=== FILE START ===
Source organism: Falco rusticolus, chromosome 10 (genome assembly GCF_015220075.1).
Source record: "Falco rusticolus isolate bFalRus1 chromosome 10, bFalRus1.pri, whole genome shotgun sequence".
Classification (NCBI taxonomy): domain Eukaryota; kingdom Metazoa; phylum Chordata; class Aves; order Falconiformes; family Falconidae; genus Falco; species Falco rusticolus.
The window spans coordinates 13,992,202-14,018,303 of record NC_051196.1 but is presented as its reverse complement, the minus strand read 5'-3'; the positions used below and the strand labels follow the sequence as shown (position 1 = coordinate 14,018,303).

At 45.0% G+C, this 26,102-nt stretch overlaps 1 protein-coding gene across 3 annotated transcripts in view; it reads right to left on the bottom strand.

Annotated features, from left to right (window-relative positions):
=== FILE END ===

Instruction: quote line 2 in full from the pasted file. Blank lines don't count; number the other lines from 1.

Source record: "Falco rusticolus isolate bFalRus1 chromosome 10, bFalRus1.pri, whole genome shotgun sequence".